Lessons from a Grocery Store

I didn’t learn everything that I learned while I was at college in college. I went to Marquette University and got a B.A. in English and philosophy before I looked in the classified ads to see how many listings there were for ‘Philosopher Wanted.’

Fortunately I worked at a grocery store to put myself through college, an unremarkable feat alone. It did teach me several things that the university professors or the views outside the classroom windows did. I value what I learned in the hallowed halls of Marquette, but that’s not all there is to life. What I learned in Dave Straz 501 and Marquette Hall 301 is theory, and without wedding it to the practical it is worthless. Likewise what I learned in the back rooms of stores in Milwaukee and Missouri would seem a bit too specific to be of use anywhere else. Fortunately the two have gelled into a set of lessons to pass on:

  1. Always have something to fall back on.
    The lights in the break room never seemed to all work at once, and it was dark one September evening at Gold’s Shop Rite. I had just started my freshman year at Marquette, and I was a three month veteran of the grocery industry. The new assistant manager, a portly man named Dean, convinced Mike Fredericks, store manager, to hold a meeting for the baggers. The summer short-timers had shaken out, and seated around the crumby table in front of me a small core of baggers that would last a while. Tim, a recent refuge from some other town, new to everyone in the city and somehow lonelier than all of us; Shawn, a flame-haired future high school dropout whose hobbies were heavy metal-music and piercing himself; Robert, a recently born-again Christian with energy that seemed barely contained in his small frame; Cortney, the largest of us, a high school athlete; Earl, a thin, bespectacled black young man that would follow his family into the Marine Corps as I had not; and me, a recent homecomer from Missouri with pretentions of “Poetry.”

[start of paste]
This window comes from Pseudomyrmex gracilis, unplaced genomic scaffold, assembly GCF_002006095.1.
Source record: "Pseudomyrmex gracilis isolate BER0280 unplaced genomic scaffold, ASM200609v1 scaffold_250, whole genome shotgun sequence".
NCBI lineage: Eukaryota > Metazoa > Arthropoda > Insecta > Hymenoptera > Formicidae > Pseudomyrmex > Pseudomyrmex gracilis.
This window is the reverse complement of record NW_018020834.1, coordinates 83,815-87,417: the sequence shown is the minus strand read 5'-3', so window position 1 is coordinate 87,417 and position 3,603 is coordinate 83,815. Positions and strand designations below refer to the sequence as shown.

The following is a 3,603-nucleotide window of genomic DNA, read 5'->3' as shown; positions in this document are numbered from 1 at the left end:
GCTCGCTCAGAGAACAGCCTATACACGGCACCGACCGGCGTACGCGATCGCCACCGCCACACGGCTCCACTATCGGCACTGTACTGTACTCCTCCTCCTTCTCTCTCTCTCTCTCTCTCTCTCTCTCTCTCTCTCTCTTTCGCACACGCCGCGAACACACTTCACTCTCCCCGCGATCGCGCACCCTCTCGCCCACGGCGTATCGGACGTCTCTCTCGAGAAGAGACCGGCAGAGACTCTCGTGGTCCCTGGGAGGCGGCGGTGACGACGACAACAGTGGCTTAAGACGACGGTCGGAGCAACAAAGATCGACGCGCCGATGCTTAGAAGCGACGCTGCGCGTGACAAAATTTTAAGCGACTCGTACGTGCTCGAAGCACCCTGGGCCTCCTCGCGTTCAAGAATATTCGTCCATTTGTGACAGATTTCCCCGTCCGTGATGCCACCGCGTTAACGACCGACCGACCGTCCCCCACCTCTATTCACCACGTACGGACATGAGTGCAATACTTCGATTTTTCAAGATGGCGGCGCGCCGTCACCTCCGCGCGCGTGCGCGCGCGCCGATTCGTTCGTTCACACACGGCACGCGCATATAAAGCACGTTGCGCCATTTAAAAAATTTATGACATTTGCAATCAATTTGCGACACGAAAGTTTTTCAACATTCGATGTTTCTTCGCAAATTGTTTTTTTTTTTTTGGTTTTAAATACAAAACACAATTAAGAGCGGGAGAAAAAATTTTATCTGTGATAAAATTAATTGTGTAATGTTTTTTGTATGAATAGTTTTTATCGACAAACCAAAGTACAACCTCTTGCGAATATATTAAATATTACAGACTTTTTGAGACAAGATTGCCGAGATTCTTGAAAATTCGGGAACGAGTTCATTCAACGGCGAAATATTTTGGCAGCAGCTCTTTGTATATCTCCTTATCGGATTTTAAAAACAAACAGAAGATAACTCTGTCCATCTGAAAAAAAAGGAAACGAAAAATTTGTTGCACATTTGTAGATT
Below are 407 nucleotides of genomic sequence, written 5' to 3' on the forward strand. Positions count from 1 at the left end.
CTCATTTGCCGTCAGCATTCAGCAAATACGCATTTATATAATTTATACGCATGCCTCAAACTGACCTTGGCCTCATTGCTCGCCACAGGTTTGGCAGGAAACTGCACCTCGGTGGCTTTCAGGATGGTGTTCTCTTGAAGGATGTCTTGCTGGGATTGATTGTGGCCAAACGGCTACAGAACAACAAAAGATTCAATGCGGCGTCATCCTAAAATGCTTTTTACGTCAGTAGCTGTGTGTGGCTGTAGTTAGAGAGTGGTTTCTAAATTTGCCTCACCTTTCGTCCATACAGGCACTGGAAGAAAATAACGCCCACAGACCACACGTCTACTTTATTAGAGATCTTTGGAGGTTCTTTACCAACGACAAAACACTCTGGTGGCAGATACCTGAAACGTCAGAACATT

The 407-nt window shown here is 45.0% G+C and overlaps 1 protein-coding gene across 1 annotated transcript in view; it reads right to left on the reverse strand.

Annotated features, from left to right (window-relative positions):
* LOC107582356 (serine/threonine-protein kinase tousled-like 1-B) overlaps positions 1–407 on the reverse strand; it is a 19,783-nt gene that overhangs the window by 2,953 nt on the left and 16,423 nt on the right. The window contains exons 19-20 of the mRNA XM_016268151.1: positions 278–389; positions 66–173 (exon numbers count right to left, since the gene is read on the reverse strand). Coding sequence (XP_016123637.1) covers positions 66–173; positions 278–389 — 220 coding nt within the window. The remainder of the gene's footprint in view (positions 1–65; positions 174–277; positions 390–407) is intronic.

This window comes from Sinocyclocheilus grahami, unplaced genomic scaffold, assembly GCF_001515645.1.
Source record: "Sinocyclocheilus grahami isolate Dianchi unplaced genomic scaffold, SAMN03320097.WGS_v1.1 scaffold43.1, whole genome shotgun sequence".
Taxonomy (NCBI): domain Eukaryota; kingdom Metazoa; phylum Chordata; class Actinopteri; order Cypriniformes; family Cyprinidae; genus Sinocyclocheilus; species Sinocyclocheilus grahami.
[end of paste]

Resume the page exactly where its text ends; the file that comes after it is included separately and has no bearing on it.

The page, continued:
“Take pride in your work. You guys do a good job, and we want you to know what you do is important.” Hard to convince seven guys at minimum wage that they were in a noble undertaking.

    “It will always be something to fall back on.” Over the years, I have seen many retirees come back to the grocery industry to supplement whatever pensions and “old people” incomes they receive. I myself have returned to produce clerkdom to pull myself out of debt.

    College never afforded us that luxury. With the intensity of the new curriculums, less time is spent on the liberal arts and more is spent focussing our graduates into one field, into one narrow path through life where deviation means confusion. Much of what passes for my personal “limbo” experiences and possibly for the rest of my generation is the feeling that if we don’t get a good job in one narrow bandwidth of life we have failed.

    Like an Existentialist Jesuit told my class, “Most of life is plan B.” It helps to have a plan B, and if not specifically the grocery industry, then something to fall back on.

  2. Touch the product.